Arduino taking frame information over serial and displaying it but you
could also use the Arduino for inputs from your POTs and send that
back up to the Beagleboard to change the frame rates or patterns.

I know python works on Beagleboard with the Ubuntu installation but
you should figure out what language you want to write your code in and
start with that. Once you know you can get that on the Beagleboard, go
ahead and develop you driving code on a PC running full GUI based
Linux before moving it to the Beagle. It's often easier working off a
full desktop with version control, IDE, etc and then move to the
embedded platform.

I think the first test should be to see you can get enough data over
the RS232 port to the Arduino to be able to offload all command and
control and still get a good frame rate.

Doug

I'm with what nemanja said about using a serial interface from the
Beagleboard to the Arduino. I know the Arduino, with the serial-to-USB
( ftd??) cable works because I use that to develop Arduino on a Ubuntu
Linux based laptop. One option might be as you mentioned, having the
Arduino taking frame information over serial and displaying it but you
could also use the Arduino for inputs from your POTs and send that
back up to the Beagleboard to change the frame rates or patterns.

I know python works on Beagleboard with the Ubuntu installation but
you should figure out what language you want to write your code in and
start with that. Once you know you can get that on the Beagleboard, go
ahead and develop you driving code on a PC running full GUI based
Linux before moving it to the Beagle. It's often easier working off a
full desktop with version control, IDE, etc and then move to the
embedded platform.

'git' and other version control tools run rather well on the
BeagleBoard. Has anyone tried running Eclipse?

No doubt git, svn, and rcs all would work just fine on the BB but the
OP was talking about a headless embedded use of the BB.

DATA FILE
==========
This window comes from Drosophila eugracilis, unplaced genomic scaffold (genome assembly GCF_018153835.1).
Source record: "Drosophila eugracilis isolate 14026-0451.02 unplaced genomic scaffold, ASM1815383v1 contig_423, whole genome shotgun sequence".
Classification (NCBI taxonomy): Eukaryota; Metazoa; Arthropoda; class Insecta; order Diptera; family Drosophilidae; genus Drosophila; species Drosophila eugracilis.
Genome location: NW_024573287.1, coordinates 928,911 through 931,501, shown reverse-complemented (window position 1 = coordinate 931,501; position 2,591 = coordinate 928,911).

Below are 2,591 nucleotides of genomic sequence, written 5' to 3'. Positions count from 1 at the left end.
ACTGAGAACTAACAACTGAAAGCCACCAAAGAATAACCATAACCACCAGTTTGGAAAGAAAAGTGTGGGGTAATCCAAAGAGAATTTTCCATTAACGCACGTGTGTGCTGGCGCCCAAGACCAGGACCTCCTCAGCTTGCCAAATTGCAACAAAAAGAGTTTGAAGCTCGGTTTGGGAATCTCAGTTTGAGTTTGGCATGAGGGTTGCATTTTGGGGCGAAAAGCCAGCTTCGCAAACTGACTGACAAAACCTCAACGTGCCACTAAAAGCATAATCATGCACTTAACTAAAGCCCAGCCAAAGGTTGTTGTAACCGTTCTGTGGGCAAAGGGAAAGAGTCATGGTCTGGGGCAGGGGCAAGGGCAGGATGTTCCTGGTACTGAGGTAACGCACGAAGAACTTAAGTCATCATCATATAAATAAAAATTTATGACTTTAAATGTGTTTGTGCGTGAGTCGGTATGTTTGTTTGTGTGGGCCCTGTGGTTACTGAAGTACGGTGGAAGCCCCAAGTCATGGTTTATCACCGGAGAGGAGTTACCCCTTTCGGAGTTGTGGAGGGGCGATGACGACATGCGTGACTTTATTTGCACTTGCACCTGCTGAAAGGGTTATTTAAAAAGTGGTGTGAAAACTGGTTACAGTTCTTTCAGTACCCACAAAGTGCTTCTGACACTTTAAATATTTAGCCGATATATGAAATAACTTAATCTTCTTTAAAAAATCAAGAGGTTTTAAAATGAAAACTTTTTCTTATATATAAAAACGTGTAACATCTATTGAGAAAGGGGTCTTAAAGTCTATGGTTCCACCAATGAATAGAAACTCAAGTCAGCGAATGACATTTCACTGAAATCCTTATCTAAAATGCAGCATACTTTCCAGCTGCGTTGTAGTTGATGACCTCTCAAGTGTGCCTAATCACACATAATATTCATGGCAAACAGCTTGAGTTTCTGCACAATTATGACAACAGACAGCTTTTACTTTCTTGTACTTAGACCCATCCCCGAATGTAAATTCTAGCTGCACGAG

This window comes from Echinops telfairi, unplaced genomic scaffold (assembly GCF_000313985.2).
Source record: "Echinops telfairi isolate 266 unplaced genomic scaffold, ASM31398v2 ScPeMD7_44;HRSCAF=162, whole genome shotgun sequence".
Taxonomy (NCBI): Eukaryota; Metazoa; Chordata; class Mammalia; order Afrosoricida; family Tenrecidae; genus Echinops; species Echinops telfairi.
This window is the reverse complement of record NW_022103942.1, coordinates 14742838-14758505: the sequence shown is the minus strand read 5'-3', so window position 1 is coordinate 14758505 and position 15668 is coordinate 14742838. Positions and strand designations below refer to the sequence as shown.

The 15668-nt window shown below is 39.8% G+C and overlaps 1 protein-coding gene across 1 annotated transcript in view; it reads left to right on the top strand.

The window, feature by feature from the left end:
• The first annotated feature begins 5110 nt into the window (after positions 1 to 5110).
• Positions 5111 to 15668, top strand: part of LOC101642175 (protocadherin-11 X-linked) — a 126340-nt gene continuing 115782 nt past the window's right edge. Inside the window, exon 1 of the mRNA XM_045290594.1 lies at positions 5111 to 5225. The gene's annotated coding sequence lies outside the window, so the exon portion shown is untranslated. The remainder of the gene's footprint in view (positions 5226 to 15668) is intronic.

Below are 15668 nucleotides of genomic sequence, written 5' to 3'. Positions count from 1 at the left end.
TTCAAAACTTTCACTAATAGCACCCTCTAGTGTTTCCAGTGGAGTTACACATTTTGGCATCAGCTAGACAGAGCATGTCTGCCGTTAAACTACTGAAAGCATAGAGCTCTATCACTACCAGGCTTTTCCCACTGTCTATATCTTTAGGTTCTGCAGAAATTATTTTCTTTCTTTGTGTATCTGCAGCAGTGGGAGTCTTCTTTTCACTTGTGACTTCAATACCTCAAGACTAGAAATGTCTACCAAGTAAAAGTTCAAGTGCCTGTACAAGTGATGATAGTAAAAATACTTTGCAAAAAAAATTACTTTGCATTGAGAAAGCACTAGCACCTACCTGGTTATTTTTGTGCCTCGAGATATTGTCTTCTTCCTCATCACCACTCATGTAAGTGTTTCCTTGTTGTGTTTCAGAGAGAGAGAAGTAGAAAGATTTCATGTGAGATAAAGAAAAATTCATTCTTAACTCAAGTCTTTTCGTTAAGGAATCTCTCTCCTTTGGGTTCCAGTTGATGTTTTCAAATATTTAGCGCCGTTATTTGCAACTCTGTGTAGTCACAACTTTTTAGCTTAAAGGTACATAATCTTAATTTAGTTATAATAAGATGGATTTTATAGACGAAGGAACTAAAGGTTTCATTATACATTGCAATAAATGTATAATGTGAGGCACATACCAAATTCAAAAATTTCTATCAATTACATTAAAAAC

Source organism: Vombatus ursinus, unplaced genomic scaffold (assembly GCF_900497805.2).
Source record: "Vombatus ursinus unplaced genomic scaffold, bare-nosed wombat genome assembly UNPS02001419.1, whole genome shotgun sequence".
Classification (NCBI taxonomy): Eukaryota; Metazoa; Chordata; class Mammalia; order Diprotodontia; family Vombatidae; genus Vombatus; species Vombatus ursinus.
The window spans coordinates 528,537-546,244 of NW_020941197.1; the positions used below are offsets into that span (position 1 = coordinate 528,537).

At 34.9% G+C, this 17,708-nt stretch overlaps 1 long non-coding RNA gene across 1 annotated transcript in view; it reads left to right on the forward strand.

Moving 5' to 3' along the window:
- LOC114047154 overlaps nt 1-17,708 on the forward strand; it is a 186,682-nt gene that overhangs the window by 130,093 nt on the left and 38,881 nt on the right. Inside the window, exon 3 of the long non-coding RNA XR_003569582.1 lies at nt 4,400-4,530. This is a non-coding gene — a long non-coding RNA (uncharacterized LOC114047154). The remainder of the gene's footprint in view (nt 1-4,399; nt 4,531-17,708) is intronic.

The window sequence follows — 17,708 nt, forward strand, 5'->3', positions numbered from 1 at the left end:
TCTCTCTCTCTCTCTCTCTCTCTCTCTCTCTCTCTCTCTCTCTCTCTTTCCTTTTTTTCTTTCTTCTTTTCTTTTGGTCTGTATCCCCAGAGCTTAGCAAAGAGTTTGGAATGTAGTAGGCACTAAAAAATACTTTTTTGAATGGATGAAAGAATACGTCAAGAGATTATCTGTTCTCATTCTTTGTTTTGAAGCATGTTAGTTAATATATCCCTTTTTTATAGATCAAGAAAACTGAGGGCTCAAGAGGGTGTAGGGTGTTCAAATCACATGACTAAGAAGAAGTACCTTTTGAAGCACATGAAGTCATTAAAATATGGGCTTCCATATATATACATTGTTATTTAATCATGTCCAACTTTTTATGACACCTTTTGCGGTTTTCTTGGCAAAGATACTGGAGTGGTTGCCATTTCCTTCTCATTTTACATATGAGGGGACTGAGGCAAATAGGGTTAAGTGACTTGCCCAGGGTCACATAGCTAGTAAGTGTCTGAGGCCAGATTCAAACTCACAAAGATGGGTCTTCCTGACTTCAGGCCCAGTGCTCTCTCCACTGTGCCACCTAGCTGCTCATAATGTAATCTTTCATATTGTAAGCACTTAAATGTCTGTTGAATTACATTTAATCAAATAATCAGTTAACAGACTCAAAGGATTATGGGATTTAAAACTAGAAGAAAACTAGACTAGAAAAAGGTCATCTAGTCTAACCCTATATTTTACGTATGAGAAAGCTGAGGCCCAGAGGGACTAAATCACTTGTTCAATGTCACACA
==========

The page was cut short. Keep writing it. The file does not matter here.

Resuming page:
As far as Eclipse goes, I sure hope nobody tries this. The BB vBx has
only 128MB of RAM and the Cx has 256MB of RAM and from what I've run
across regarding running Eclipse, you're pushing the lower limit at
512MB and a 1GB desktopPC is more like it. It's what you might call a
very feature "rich" IDE and too resource intensive to run on the BB
comfortably, if at all. Something like Idle would work but do they
really want to do and keep everything on the BB just to do some serial
port development? It's Linux, enjoy the resources of the desktop and
do the final tests on the BB. It's easy enough to remove the SD card,
move an executable or script to it and then test it. Me, I'd use the
Ubuntu build instructions and specify "--seed openssh-server,python-
serial" and either do dev in vi on the BB over ssh or do it on the
desktop and scp the files over for testing. Remember, it's headless.

Doug

Works pretty well… I’ve tried doing lots of stuff on the BB… I’ve even compiled the linux kernel natively on the Beagle… no worries…! The only thing I had a real problem with was compiling Firefox’s XULrunner component… It’s final link step needs about 1Gb of RAM which failed several times until I went mad on giving it enough swap… it worked, but it took about 10 hours… :frowning: